Astronomers spot baby star emitting a flare 10,000 times larger than those created by the sun


Astronomers have spotted a monstrous stellar flare coming from a baby star 685 light-years away that’s estimated to be 10,000 times larger than any such event emitted by our sun.

Experts say the stellar ‘tantrum’ could provide a window into the birth of potentially habitable exoplanets, revealing how huge events shake up the material orbiting distant stars.

The M-type star is just 2 million years old, meaning it has yet to reach the size at which it will remain for most of its life.

The flare was seen coming from a star called NGTS J121939.5-355557. It was spotted by researchers using the Next-Generation Transit Survey (NGTS) telescope array in Chile.

Though M-type stars are known to have ultra-strong magnetic fields, typically preventing this type of outburst, the researchers say the rare event spotted in the recent study likely occurs about every three years.

‘This is normally a star that shows little activity and stays a constant brightness,’ said University of Warwick Ph.D. student James Jackman.

‘Then, on this one particular night, we saw it suddenly grow seven times brighter than normal for a few hours, which is pretty extreme. And then after that it goes back to normal.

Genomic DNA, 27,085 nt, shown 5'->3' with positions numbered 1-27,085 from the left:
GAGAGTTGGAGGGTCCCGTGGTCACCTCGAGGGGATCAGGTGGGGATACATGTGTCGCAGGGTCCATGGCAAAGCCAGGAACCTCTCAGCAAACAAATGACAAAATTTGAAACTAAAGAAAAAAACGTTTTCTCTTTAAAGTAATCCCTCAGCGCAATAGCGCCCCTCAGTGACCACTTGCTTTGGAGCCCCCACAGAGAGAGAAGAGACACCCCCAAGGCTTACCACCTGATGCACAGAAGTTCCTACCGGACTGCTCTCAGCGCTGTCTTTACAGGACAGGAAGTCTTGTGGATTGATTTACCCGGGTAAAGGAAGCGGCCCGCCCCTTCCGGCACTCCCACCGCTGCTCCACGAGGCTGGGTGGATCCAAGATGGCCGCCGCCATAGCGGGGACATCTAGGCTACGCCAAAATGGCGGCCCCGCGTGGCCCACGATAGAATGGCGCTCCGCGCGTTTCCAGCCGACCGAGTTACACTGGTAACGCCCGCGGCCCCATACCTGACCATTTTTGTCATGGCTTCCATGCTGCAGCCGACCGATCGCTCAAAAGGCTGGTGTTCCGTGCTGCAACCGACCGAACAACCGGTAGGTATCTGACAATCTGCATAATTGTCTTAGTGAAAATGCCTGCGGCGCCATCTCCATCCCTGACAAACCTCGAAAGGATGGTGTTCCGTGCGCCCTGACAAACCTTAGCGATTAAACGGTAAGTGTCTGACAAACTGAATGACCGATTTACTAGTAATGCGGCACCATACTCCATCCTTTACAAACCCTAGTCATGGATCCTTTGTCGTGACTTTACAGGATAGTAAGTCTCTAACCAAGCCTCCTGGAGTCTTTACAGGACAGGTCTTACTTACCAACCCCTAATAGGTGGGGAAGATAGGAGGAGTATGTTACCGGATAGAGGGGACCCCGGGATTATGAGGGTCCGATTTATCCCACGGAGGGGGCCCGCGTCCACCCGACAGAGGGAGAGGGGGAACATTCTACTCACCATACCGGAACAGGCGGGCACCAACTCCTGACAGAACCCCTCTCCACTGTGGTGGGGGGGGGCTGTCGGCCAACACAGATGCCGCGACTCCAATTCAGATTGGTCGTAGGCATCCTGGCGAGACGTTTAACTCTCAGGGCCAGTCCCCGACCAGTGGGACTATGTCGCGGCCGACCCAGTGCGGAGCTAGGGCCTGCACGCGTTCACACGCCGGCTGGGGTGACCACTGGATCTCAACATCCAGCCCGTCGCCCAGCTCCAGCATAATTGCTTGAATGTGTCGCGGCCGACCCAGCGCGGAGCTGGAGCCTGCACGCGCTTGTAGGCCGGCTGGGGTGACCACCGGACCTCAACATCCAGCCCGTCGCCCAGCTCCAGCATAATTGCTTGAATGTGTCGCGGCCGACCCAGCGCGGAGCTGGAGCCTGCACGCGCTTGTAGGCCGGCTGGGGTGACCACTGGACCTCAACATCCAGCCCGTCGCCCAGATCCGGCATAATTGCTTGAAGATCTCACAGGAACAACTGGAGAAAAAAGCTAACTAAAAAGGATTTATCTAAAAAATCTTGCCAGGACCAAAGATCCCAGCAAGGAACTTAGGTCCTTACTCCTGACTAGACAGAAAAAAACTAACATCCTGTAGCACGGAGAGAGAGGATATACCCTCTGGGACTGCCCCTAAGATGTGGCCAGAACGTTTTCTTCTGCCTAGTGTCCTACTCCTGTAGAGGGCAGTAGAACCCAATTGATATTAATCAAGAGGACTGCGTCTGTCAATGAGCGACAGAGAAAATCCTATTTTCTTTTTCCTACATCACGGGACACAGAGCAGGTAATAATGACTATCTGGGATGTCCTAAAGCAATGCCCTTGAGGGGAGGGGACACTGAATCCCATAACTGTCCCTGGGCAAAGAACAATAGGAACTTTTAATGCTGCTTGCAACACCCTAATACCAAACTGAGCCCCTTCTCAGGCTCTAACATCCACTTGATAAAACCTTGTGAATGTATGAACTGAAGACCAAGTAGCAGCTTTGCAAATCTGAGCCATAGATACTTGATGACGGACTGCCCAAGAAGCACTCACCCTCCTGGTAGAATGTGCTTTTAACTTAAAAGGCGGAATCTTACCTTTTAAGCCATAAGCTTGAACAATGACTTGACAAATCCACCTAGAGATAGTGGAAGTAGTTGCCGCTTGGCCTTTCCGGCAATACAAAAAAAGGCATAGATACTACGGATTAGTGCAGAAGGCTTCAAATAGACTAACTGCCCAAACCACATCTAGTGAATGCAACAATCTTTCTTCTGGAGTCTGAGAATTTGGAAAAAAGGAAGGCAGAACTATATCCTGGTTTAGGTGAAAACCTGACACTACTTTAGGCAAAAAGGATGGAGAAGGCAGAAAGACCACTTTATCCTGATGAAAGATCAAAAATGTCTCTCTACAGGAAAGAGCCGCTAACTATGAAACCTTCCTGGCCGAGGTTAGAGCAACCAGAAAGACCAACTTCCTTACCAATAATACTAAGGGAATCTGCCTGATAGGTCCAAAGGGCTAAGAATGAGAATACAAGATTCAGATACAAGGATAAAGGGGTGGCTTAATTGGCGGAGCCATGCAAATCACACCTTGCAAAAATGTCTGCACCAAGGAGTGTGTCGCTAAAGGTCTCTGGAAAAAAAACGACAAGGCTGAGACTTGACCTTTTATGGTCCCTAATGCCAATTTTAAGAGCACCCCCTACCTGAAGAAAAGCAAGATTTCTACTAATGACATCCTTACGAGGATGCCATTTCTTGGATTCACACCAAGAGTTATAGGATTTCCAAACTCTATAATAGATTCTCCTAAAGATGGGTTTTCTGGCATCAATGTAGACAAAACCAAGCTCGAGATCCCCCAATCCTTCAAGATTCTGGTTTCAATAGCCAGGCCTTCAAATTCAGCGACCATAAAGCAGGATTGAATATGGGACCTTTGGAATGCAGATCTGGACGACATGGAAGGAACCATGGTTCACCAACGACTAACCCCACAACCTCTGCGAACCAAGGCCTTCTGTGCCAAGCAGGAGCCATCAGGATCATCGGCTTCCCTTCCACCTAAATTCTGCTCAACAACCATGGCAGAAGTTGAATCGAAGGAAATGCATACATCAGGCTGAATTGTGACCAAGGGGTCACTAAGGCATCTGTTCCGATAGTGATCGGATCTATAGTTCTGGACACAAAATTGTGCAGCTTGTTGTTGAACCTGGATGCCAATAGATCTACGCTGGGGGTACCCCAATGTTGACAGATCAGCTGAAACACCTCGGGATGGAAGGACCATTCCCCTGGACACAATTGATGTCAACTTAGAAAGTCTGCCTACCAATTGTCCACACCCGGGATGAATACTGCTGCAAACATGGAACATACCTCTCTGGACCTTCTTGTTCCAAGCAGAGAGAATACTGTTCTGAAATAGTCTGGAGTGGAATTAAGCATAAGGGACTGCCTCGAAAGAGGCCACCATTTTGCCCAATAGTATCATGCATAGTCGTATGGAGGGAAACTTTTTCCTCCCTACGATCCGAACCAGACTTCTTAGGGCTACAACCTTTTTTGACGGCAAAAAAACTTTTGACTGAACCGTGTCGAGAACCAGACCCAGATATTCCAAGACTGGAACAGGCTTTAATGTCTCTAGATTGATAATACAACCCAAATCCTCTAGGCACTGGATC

‘We see these types of flares on the Sun, but no-where near as big as this,’ the researcher says.

‘On our Sun, you can do incredibly detailed studies on this kind of activity. It’s difficult to extend that understanding to other stars because the data we need hasn’t been available until now.’

According to the team, the star is what’s known as a pre-main sequence star, meaning it’s still in the early stages of its lifecycle.

‘This is an incredibly young star, only about 2 million years old,’ Jackman says.

‘You’d call it a baby – it’s going to live for ten of billions of years, so it’s in the first one percent of its lifetime.

‘Even though it’s much cooler than our Sun by about 2000 degrees it is roughly the same size, but pretty large for an M star.

‘This is because it’s still being formed from gas in the disc and contracting and cooling until it reaches the main sequence, staying at a certain radius and luminosity for billions of years.

‘Finding out these kinds of details has only been possible thanks to the Gaia mission that began earlier this year.’

The researchers say X-rays from huge stellar flares such as this may influence the formation of calcium-aluminium-rich grains called chondrules.

These arise in the star’s protoplanetary disc, and eventually come together to be asteroids and ultimately, planets.

‘A massive flare like this could be advantageous for planet formation, or it could be disruptive,’ says Professor Peter Wheatley.

‘This particular star won’t have formed its planets yet so this type of flare activity is something that astronomers will need to take into account when considering planet formation.

‘There’s a discussion at the moment around whether flares are a good or bad thing for life on orbiting habitable planets, because they output a large amount of UV radiation.

‘That could cause biological damage to surface organisms and damage their DNA.

‘On the other hand, UV radiation is required for various chemical reactions to start life and that’s not typically provided in great enough quantity by these types of stars.

‘These flares could potentially kickstart these reactions.’




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